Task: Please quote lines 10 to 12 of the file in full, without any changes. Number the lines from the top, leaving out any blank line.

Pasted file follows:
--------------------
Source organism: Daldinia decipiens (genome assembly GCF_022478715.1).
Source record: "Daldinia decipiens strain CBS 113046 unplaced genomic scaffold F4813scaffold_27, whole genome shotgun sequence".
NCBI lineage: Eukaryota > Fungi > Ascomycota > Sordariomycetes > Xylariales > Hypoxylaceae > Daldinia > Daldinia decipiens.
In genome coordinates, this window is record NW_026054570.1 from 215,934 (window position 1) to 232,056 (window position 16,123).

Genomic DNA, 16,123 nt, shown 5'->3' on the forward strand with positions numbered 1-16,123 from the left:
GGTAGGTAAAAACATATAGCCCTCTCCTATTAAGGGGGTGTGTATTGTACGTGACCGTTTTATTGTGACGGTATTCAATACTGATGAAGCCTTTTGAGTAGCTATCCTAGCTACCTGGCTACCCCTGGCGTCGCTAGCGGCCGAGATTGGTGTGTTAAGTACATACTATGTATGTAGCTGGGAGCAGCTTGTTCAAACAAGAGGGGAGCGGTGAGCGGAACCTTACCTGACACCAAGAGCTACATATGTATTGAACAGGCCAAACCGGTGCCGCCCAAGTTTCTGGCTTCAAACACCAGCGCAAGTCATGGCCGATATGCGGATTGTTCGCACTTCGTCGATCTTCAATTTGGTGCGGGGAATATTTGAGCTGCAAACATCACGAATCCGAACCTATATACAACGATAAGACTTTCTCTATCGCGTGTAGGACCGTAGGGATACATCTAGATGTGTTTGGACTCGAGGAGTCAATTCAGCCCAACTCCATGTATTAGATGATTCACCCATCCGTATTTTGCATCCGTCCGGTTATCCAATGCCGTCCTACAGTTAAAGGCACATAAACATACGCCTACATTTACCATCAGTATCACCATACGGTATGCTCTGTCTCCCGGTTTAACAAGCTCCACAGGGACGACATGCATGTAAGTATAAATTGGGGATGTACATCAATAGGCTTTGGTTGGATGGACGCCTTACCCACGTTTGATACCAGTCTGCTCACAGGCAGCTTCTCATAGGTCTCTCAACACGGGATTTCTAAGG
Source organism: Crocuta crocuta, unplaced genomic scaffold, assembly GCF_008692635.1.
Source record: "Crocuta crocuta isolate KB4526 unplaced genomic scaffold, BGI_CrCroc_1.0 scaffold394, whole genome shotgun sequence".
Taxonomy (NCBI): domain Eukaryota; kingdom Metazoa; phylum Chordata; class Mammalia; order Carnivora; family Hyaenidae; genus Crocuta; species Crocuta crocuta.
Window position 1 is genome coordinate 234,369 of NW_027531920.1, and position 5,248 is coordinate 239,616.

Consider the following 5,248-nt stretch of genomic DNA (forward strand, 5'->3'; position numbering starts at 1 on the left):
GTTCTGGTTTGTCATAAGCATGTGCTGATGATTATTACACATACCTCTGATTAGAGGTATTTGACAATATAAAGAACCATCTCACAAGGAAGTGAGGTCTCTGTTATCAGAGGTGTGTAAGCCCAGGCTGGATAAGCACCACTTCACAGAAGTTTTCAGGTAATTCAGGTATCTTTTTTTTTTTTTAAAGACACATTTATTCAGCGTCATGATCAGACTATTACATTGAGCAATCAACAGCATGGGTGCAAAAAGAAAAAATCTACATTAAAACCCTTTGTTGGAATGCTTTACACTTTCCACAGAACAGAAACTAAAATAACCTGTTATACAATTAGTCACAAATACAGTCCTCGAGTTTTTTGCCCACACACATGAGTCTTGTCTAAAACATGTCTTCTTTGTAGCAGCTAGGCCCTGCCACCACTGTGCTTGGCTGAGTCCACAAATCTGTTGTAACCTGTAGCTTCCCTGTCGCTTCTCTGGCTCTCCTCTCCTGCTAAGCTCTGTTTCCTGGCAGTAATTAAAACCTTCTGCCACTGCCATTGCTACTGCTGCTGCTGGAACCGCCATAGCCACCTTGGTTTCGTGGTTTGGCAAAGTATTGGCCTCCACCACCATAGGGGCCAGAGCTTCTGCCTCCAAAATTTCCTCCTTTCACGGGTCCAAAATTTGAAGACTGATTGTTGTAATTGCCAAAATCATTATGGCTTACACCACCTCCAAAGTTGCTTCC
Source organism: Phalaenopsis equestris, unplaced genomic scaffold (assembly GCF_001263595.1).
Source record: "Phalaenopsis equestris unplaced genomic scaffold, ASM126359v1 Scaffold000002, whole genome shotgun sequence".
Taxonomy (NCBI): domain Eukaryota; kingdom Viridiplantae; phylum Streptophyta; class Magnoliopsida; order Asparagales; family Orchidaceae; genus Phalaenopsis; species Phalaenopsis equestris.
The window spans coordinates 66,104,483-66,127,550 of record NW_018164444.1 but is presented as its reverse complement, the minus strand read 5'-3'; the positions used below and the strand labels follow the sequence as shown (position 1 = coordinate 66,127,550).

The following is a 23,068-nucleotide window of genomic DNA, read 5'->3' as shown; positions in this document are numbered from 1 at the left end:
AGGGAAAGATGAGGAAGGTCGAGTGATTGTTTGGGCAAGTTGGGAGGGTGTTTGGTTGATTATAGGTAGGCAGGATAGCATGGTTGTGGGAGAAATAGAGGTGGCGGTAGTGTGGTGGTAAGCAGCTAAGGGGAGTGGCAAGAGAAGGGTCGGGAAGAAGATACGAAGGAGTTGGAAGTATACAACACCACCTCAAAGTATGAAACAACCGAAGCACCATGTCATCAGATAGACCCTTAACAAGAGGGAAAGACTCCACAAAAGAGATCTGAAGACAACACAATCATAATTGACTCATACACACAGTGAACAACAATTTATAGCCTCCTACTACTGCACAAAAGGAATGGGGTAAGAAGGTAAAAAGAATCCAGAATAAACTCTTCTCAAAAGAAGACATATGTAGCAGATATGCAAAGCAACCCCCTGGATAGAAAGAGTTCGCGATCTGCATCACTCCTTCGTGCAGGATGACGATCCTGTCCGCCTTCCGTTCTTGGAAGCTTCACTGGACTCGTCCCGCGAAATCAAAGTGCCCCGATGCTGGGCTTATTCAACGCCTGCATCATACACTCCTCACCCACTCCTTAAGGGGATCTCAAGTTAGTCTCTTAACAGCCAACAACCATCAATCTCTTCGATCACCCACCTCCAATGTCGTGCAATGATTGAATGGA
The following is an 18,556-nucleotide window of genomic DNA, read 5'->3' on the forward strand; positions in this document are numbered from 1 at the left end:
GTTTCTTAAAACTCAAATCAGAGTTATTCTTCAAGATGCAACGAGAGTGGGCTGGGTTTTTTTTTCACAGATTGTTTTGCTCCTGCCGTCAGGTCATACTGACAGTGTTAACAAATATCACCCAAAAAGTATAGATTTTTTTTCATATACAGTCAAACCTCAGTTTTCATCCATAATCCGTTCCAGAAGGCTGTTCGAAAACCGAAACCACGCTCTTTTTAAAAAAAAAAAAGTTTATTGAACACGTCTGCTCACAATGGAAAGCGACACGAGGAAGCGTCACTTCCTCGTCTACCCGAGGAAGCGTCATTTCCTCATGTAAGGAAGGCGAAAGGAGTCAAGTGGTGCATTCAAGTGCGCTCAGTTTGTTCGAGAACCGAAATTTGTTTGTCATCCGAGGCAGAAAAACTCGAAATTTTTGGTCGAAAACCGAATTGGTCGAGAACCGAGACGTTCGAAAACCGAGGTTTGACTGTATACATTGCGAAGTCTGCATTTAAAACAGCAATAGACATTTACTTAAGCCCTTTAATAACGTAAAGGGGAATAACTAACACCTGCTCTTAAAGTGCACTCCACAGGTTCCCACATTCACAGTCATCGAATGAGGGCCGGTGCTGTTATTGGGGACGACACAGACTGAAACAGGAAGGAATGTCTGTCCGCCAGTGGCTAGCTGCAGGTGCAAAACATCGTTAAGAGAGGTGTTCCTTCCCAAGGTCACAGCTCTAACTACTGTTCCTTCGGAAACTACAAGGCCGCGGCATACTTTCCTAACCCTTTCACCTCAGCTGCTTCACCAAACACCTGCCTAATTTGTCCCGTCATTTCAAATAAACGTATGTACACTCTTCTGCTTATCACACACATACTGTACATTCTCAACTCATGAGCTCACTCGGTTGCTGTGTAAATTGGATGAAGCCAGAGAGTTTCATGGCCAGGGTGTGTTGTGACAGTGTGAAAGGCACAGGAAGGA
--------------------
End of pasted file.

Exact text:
Window position 1 is genome coordinate 234,369 of NW_027531920.1, and position 5,248 is coordinate 239,616.

Consider the following 5,248-nt stretch of genomic DNA (forward strand, 5'->3'; position numbering starts at 1 on the left):
GTTCTGGTTTGTCATAAGCATGTGCTGATGATTATTACACATACCTCTGATTAGAGGTATTTGACAATATAAAGAACCATCTCACAAGGAAGTGAGGTCTCTGTTATCAGAGGTGTGTAAGCCCAGGCTGGATAAGCACCACTTCACAGAAGTTTTCAGGTAATTCAGGTATCTTTTTTTTTTTTTAAAGACACATTTATTCAGCGTCATGATCAGACTATTACATTGAGCAATCAACAGCATGGGTGCAAAAAGAAAAAATCTACATTAAAACCCTTTGTTGGAATGCTTTACACTTTCCACAGAACAGAAACTAAAATAACCTGTTATACAATTAGTCACAAATACAGTCCTCGAGTTTTTTGCCCACACACATGAGTCTTGTCTAAAACATGTCTTCTTTGTAGCAGCTAGGCCCTGCCACCACTGTGCTTGGCTGAGTCCACAAATCTGTTGTAACCTGTAGCTTCCCTGTCGCTTCTCTGGCTCTCCTCTCCTGCTAAGCTCTGTTTCCTGGCAGTAATTAAAACCTTCTGCCACTGCCATTGCTACTGCTGCTGCTGGAACCGCCATAGCCACCTTGGTTTCGTGGTTTGGCAAAGTATTGGCCTCCACCACCATAGGGGCCAGAGCTTCTGCCTCCAAAATTTCCTCCTTTCACGGGTCCAAAATTTGAAGACTGATTGTTGTAATTGCCAAAATCATTATGGCTTACACCACCTCCAAAGTTGCTTCC